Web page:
Obsolescence: Hardware and Media

Rapid obsolescence of computer hardware has been a signature characteristic of the industry since its inception over 50 years ago. A one or two order of magnitude improvement in power, speed, efficiency, or cost per value has occurred every several years in areas such as CPU speed, memory chip density, storage device capacity, video processing rate, and data transmission rate.

Such monumental changes have a powerful obsolescent effect. New computers replace older ones not just because they are quantitatively faster, more productive, or higher in capacity (though those impacts alone provide considerable incentive to upgrade), but because they enable qualitative changes in the function of the device. Entire classes of computer uses and the software and file formats with which they were implemented, would not exist today had computing hardware not advanced to such a degree. These include uses such as CAD, digital imaging, audio and video production, simulation, and graphic web surfing.

Thus, new computing hardware opens the door to new and improved software, leading to software and file format obsolescence. The new software will not run on old hardware, further exacerbating hardware obsolescence. At the same time, the new hardware introduces other new technologies such as peripheral connections (e.g., Firewire and USB have replaced RS-232 serial and Centronics parallel ports) and storage devices (e.g., USB keys and CD drives replace floppy disks). These changes force older peripherals into retirement along with their compatible computers.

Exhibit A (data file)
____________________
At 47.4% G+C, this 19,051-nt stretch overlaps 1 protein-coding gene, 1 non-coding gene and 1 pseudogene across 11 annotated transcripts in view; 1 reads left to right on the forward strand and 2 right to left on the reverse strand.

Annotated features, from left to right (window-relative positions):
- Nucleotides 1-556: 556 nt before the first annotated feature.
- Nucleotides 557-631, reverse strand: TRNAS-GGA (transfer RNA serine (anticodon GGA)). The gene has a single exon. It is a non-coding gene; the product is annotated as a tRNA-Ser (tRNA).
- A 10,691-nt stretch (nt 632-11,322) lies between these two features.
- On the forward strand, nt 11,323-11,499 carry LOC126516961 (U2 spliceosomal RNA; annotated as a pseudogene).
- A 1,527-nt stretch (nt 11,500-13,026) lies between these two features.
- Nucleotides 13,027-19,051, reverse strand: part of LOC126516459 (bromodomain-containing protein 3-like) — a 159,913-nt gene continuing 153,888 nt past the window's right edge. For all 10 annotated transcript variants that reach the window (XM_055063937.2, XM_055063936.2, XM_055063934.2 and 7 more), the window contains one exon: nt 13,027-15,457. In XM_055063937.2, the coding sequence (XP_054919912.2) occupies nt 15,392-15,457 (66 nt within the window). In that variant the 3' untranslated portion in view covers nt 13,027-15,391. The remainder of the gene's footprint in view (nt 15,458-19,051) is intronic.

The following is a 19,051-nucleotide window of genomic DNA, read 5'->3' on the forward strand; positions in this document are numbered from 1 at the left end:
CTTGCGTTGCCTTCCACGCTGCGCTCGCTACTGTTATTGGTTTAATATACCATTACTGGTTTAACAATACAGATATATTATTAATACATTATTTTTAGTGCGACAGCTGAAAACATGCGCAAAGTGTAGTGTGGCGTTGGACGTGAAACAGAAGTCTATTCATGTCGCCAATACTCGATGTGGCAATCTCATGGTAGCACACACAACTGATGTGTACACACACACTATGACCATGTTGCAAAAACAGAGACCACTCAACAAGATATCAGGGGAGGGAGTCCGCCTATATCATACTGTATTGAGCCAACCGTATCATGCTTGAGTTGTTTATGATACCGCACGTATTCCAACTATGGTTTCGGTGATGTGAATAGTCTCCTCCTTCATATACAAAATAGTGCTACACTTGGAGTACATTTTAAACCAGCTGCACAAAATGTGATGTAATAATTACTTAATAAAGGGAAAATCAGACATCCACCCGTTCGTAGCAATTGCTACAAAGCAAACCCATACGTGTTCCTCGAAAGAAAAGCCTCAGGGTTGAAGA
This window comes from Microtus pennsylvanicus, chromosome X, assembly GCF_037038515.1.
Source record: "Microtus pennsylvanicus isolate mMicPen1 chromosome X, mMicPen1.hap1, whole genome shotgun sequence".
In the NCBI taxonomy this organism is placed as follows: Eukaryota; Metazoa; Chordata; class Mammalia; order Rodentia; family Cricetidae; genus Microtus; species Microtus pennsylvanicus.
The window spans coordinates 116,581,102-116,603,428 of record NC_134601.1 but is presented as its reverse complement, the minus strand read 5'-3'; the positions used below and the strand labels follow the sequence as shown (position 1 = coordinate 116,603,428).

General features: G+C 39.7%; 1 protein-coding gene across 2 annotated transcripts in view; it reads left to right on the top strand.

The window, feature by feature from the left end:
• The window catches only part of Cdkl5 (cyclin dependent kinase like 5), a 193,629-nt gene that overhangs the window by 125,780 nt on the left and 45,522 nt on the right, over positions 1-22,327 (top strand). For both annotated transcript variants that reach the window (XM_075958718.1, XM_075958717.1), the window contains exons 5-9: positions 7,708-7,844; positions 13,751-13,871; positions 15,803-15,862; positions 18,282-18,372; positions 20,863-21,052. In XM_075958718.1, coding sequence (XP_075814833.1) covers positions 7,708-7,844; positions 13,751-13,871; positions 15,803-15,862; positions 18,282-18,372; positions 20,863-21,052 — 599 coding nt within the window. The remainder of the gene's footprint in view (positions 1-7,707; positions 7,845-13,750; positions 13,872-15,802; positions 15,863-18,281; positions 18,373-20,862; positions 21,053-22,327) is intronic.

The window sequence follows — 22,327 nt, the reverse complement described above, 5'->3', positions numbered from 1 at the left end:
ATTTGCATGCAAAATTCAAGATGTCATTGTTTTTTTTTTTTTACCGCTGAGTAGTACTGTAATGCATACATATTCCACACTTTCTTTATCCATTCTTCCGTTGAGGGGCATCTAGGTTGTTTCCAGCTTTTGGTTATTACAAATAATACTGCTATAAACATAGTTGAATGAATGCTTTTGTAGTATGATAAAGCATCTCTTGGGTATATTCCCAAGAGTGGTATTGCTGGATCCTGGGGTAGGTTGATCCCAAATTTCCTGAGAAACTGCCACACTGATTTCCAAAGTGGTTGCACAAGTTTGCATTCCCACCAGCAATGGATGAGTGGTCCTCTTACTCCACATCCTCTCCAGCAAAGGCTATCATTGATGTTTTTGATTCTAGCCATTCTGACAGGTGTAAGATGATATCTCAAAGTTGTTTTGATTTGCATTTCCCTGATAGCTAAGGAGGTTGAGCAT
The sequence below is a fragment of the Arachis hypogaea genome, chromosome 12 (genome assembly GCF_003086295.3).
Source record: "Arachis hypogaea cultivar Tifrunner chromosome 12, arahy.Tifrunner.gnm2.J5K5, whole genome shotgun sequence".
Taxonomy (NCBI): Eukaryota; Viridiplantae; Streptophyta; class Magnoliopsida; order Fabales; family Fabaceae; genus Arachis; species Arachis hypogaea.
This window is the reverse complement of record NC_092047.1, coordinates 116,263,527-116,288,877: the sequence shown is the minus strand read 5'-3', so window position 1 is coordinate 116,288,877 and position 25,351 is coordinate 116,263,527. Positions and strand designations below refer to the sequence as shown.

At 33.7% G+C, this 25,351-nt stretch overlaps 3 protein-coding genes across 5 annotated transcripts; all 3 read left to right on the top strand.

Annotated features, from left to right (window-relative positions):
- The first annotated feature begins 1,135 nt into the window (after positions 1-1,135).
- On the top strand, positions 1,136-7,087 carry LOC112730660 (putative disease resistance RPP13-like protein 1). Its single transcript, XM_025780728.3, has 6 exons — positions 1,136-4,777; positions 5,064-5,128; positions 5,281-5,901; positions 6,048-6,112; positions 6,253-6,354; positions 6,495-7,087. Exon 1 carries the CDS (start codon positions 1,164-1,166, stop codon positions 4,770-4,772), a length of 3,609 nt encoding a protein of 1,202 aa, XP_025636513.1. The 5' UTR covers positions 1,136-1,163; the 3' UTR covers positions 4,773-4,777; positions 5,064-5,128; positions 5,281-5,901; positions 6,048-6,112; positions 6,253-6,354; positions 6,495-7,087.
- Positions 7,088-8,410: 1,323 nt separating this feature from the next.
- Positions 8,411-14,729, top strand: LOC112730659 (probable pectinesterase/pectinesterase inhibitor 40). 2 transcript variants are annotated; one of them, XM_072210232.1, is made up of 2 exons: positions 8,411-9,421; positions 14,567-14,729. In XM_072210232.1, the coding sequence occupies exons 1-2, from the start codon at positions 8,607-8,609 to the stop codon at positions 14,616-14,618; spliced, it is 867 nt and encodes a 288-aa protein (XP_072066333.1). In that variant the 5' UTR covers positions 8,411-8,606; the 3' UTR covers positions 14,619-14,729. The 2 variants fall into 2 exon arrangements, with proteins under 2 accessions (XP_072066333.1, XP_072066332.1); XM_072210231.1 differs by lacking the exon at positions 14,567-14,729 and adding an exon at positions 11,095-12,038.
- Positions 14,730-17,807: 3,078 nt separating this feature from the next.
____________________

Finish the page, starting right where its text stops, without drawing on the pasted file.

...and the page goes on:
Types of Digital Storage Media

The nature of the physical media on which digital data is stored presents a major challenge to the preservation of digital content. The great variety of media types, their often rapid obsolescence from technological change, and their vulnerability to physical degradation all contribute to the problem.

There are three commonly used categories of digital storage media: disk, tape, and solid state. Within each category are many levels of subcategories, representing both integrated storage (drive and media as a single unit) as well as removable media.


  • Magnetic (fixed hard drive)
  • Magnetic (removable)
    • Hard disk packs
    • Floppy
    • Zip, Jaz, etc.
  • Magneto-optical (write-once, read/write)
  • Optical (read-only, write-once, recordable, read/write)


  • Open reel
  • Cassette
  • Cartridge

Solid State

  • CompactFlash, Memory Stick, Smart Media (digital camera memory)
  • USB memory key or stick, pen drives, keychain rives (portable storage up to 2 Gb)
  • Flash drives (IDE or SCSI) using standard hard disk form factors; often for industrial or military use in adverse temperature, shock, or dust conditions (capacity up to 61 Gb)

Trends Contributing to Obsolescence

Disks shrinking

Several technological trends drive storage media obsolescence. These trends are evident from a browse through the Chamber of Horrors, and include:

Decrease in physical size

  • hard drives (24" —> 1" over a 40 year period)
  • floppy disks (8" —> 5.25" --> 3.5" over a 10 year period)
  • optical media (14" —> 2" over a 20 year period)

Increase in storage capacity

  • hard drives (5 MB —> 2 TB)
  • tape cartridges (1.5 TB)
  • 12 cm optical media (650 MB —> 60 GB)

Declining cost per unit of storage

  • hard drives (most rapid)
  • tape cartridges
  • optical media (least rapid)

Other trends are less uniform for all media

  • reliability (generally improving)
  • fragility (variable)
  • stability (generally improving)
  • time to obsolescence (variable)
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